The Weekly Standard looks at what hacked data shows about the Syrians. Readers have a choice before proceeding. Do you want to laugh or to cry?
Last week, the shadowy online activist group known as Anonymous penetrated 78 email accounts from Syria’s ministry of presidential affairs and posted their contents online. The hackers found that many of the accounts, including that of the allegedly computer-savvy Syrian president Bashar al-Assad, used one of the world’s weakest passwords: 12345. So much for Syrian cybersecurity.
The hacked emails are a downscale version of the WikiLeaks cables. There is little diplomatic sophistication. In the fashion of third-world Arab nationalist bureaucracies, everyone addresses everyone else as Your Excellency. One Excellency kept a stash of porn in his email account, another Excellency seems to have sexually harassed an attractive Her Excellency. Not surprisingly, many of the Excellencies are fixated on Israel, and any story or—more often—image that reinforces their negative feelings is cc’d to a long list of similarly obsessed Excellencies.
Now here’s cry. The leaks also revealed the obsequious terms with which American journalists held these Excellencies.
American journalists flattered the regime as well, but with less luck. In November 2011, more than half a year into the uprising, Brian Williams’s producer at NBC wrote to request an interview, as did Scott Pelley’s producer at CBS’s Evening News a few weeks later. With deaths mounting by the hour, it was quite a feeding frenzy last fall. Bob Simon’s producer at 60 Minutes sought an advantage. He reminded his Syrian correspondent that “60 Minutes interviewed President Hafez al-Assad back in the 1970s.” After a few paragraphs of boilerplate PR for his show (“For the last 43 years, it has featured stories on the most important newsmakers of our time . . . ”), the producer signs off, “We would be most honored to have President al Assad on our program.” God only knows what Barbara Walters’s staff wrote to actually get her prized interview with Assad in December—those missives weren’t leaked.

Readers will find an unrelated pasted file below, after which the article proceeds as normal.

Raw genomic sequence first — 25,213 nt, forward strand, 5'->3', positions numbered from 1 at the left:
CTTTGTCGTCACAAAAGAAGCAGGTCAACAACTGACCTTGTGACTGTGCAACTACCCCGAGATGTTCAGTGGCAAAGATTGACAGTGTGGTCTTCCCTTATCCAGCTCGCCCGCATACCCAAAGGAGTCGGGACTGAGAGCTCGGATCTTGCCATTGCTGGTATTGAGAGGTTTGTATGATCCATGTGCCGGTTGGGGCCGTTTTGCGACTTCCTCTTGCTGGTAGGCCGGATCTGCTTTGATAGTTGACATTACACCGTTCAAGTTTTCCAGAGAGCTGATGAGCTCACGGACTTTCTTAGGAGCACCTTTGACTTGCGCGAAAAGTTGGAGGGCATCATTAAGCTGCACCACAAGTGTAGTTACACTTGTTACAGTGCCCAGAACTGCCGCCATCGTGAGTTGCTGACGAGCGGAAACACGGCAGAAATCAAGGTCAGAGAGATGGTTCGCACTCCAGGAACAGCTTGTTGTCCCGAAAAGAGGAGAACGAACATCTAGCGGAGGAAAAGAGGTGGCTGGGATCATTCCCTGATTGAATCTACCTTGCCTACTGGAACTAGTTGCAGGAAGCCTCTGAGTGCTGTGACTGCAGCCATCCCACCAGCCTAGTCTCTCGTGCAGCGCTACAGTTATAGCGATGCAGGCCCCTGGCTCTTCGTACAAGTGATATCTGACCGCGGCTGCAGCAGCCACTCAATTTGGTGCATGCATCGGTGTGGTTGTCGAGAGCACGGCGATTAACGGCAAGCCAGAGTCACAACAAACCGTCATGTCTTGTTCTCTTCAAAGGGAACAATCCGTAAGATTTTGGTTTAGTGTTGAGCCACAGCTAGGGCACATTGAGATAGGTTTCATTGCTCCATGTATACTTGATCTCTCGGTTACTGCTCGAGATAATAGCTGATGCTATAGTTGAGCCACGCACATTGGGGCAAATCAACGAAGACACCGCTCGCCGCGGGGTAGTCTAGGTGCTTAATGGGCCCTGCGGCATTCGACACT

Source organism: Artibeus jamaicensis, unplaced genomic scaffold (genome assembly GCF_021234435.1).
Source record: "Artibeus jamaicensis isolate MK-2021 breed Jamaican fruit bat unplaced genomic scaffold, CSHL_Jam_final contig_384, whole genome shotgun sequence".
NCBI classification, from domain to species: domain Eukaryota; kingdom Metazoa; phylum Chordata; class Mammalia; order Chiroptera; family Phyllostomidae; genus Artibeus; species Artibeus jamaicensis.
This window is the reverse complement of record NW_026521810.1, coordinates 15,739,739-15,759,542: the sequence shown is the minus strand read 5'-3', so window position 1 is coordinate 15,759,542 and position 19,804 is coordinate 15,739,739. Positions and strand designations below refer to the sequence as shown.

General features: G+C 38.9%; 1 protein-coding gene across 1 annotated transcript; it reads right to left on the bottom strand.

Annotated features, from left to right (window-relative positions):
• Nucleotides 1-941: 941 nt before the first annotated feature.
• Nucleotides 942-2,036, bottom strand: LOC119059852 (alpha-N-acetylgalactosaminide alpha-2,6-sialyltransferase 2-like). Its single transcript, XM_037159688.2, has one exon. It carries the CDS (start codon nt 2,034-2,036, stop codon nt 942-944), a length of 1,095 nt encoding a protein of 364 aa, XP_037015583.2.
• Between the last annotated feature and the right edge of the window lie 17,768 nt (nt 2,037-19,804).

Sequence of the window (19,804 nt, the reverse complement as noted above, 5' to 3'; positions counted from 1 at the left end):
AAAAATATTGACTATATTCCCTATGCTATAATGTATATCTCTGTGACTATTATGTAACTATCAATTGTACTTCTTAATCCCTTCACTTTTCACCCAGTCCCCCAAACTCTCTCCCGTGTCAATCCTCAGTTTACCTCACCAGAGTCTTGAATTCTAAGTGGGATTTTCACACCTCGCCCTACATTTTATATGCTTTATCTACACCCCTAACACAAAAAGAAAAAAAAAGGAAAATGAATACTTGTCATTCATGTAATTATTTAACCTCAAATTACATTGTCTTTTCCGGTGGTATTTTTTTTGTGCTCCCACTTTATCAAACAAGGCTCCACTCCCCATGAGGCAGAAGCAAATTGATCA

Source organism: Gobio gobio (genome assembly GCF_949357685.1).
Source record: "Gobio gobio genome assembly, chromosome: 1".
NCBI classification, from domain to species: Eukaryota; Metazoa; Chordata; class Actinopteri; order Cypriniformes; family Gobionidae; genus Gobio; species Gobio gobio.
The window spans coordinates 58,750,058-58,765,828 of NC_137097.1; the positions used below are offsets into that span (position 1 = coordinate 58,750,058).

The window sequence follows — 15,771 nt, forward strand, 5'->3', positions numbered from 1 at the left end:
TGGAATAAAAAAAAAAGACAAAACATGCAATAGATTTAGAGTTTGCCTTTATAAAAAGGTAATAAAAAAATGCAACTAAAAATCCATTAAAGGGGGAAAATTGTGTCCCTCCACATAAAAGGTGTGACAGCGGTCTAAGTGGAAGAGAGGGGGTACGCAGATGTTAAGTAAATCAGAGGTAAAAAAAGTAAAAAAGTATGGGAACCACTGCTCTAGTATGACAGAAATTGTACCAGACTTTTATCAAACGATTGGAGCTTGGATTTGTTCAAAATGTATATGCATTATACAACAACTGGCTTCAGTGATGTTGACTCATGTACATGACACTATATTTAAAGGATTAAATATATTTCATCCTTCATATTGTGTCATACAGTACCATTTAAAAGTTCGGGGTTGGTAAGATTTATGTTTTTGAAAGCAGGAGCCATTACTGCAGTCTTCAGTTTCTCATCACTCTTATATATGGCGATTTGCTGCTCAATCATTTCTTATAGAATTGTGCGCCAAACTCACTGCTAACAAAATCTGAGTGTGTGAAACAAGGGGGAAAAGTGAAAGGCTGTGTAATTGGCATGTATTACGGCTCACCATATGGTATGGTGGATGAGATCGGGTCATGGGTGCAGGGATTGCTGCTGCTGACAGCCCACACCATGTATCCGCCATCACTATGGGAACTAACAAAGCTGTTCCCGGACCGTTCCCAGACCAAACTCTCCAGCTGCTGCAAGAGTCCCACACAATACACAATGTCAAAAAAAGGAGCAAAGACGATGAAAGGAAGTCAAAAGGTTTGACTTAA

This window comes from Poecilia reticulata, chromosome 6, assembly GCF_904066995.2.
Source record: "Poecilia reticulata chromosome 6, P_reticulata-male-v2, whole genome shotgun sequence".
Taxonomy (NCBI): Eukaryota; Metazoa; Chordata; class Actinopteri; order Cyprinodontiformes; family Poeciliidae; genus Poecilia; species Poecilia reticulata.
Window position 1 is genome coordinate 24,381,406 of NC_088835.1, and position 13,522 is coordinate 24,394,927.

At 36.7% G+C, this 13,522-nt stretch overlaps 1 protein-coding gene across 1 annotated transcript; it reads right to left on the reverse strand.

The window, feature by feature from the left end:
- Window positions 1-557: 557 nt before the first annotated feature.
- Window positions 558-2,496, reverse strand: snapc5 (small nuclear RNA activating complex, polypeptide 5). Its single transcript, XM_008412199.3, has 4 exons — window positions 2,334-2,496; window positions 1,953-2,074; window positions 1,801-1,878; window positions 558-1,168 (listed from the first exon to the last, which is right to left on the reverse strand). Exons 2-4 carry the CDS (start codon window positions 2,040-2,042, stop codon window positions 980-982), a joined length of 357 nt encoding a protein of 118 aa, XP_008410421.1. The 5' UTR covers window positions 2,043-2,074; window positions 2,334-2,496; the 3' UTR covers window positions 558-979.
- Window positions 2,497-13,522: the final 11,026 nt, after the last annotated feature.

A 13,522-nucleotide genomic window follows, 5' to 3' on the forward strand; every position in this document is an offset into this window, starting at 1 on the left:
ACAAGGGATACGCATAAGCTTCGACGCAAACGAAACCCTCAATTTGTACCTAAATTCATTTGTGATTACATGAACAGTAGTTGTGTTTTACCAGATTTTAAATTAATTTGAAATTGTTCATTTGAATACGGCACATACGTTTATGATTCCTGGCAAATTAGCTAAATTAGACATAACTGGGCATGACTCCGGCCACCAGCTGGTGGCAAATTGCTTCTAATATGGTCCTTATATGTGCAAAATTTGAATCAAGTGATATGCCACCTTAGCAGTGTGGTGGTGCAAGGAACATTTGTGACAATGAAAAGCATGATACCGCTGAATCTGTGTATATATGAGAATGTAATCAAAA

In defense of journalism everywhere, however, how else would they have gotten the interviews? By addressing these Excellencies in the style actually befitting them? Those approaching the centers of power can adopt either of two attitudes. The right attitude, in which case they are treated with a facsimile of respect and civility. Or they can be shown who’s the boss.
The harsh realities of power put decent countries and decent leaders everywhere at a disadvantage. Journalists know for a fact, even if they will not admit it, that it is dangerous to cross truly evil men. If they want to run a crusading expose — and life — then they must go after softer game; those who have no desire or inclination to compel flattering — or lying — press coverage.
If you’ve ever wondered why “glitter bombs” are thrown at Romney and never at “progressive” figures, or shoes are pitched at John Howard but never at Saddam Hussein well you should stop wondering.
Eason Jordan, who was the chief news executive at CNN, explained in a New York Times article entitled “The News We Kept to Ourselves” that they had to cover up Saddam Hussein’s outrages in order to safely deploy reporters into the country and obtain coveted interviews. In April, 2003, he wrote:
Over the last dozen years I made 13 trips to Baghdad to lobby the government to keep CNN’s Baghdad bureau open and to arrange interviews with Iraqi leaders. Each time I visited, I became more distressed by what I saw and heard — awful things that could not be reported because doing so would have jeopardized the lives of Iraqis, particularly those on our Baghdad staff. …
I felt awful having these stories bottled up inside me. Now that Saddam Hussein’s regime is gone, I suspect we will hear many, many more gut-wrenching tales from Iraqis about the decades of torment. At last, these stories can be told freely.
Eason’s article amounts to a description of how the correspondents are “doubled” by bad guys in order to transmit disinformation to the public. The correspondents are forced to “play back” what their Excellencies want the public to hear or face the consequences. To some extent the real task of the press offices of major political figures is to manage these doubles. They often get away with it, since news agencies rarely if ever, have the equivalent of a counterintelligence function, and may even cooperate with the Excellencies in forcing the reporter to adopt a line.
Without any friends, what’s a reporter to do? One service that “leaks” and “hacked documents” perform is to provide a forum for the ‘true report’. The Weekly Standard article quoted is an example of turning a regimes’ media management process into an indictment against itself. One would hope. Or are “leaks” simply another layer of disinformation? Recently the BBC reported that Julian Assange was slated to host his own TV show — on Russian state media.
There could be wheels within wheels. James Jesus Angleton was a friend of TS Eliot, who famously wrote about the looking glasses in our mind.
These with a thousand small deliberations
Protract the profit of their chilled delirium,
Excite the membrane, when the sense has cooled,
With pungent sauces, multiply variety
In a wilderness of mirrors. What will the spider do,
Suspend its operations, will the weevil
TS Eliot, Gerontion